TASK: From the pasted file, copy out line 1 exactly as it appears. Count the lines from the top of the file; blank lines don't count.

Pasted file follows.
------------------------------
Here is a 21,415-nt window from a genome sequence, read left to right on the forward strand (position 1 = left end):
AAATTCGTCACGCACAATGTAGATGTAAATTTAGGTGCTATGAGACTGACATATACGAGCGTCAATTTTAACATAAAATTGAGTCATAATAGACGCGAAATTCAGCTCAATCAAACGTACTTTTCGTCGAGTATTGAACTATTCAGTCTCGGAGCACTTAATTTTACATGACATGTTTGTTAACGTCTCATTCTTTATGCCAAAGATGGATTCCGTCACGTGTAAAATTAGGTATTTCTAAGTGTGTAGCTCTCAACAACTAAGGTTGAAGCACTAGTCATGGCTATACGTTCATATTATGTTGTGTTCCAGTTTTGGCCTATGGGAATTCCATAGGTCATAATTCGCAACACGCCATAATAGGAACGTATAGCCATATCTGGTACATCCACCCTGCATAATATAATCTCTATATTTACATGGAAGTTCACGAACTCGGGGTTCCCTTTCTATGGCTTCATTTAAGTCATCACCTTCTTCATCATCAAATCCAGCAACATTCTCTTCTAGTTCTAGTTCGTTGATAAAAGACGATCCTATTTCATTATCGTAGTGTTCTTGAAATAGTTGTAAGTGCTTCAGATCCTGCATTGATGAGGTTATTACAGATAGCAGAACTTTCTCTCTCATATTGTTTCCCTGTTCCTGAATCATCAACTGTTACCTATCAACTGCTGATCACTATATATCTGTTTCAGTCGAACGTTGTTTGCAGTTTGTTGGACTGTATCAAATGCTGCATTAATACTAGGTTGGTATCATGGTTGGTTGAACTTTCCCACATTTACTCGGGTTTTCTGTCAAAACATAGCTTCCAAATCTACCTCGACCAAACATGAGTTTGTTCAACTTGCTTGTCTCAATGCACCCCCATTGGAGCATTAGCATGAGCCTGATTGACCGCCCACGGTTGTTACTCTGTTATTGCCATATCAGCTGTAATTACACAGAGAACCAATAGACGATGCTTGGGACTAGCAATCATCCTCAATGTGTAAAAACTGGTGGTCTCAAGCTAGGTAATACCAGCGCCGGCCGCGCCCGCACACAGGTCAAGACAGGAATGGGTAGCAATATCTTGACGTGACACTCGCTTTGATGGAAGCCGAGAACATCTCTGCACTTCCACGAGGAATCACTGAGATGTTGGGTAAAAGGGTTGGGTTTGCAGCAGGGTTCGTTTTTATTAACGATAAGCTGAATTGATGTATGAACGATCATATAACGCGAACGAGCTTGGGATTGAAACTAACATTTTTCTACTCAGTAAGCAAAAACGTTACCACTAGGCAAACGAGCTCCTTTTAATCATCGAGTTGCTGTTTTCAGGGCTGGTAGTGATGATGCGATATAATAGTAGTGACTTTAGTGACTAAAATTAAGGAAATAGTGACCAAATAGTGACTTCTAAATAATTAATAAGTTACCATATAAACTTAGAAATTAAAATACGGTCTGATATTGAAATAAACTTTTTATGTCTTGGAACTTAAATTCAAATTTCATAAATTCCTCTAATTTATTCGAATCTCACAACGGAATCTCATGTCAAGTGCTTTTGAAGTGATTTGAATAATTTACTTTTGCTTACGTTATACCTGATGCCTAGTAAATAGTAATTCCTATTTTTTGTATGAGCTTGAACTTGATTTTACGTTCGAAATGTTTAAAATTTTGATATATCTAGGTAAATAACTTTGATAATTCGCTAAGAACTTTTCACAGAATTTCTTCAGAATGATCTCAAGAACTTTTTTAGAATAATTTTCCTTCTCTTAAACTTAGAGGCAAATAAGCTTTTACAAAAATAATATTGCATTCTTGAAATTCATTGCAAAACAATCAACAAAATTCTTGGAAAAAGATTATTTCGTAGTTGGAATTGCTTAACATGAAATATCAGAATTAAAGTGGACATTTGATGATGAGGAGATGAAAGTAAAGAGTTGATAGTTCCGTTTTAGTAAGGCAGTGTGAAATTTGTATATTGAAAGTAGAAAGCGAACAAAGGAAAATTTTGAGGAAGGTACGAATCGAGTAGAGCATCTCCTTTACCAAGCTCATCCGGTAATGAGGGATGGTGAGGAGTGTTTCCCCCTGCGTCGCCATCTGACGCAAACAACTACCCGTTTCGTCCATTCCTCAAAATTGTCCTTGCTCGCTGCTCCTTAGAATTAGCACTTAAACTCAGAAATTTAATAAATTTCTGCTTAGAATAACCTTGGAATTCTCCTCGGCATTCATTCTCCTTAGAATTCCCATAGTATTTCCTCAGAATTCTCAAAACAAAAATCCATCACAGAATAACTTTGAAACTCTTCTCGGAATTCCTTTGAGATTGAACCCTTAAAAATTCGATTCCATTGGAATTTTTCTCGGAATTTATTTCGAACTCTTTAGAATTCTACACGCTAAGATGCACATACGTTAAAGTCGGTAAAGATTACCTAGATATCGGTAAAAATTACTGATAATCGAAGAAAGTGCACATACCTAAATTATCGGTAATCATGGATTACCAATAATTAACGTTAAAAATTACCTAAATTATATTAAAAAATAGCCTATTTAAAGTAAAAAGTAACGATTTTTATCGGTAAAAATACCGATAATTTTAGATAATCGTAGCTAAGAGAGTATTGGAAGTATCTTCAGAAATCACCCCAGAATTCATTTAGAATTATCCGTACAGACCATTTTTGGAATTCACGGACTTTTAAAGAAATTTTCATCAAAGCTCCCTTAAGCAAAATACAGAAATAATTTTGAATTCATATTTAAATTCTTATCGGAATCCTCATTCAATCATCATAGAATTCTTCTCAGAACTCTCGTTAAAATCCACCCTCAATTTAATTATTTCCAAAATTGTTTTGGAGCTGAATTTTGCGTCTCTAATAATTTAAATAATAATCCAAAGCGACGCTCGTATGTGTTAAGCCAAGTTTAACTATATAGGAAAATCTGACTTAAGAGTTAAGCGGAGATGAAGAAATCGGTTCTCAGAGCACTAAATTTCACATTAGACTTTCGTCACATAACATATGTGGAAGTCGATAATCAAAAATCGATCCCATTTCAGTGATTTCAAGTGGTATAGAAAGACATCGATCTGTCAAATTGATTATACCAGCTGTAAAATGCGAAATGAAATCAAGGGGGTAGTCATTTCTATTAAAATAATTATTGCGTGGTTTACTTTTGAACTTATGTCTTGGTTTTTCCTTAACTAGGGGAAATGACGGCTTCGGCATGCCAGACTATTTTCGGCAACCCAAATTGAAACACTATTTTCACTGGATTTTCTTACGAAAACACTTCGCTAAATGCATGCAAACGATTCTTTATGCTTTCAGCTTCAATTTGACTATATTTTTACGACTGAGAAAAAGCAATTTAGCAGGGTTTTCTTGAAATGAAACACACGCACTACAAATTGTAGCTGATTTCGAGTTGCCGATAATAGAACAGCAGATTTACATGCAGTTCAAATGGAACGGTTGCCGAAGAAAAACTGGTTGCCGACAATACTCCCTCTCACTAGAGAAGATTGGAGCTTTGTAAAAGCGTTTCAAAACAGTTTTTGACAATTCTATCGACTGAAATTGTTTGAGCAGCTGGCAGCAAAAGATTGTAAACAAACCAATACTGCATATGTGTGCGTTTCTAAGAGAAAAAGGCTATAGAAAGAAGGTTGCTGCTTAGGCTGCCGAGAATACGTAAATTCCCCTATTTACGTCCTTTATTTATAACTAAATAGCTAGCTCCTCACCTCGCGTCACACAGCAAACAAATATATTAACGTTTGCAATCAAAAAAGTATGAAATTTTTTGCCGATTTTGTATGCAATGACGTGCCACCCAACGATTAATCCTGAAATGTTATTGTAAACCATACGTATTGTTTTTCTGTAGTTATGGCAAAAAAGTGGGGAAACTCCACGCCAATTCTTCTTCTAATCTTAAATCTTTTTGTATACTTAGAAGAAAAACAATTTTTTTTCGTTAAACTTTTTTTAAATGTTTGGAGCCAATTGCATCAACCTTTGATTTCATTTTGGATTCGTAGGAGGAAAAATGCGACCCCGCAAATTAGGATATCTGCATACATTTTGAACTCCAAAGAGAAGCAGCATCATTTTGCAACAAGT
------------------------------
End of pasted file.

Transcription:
Here is a 21,415-nt window from a genome sequence, read left to right on the forward strand (position 1 = left end):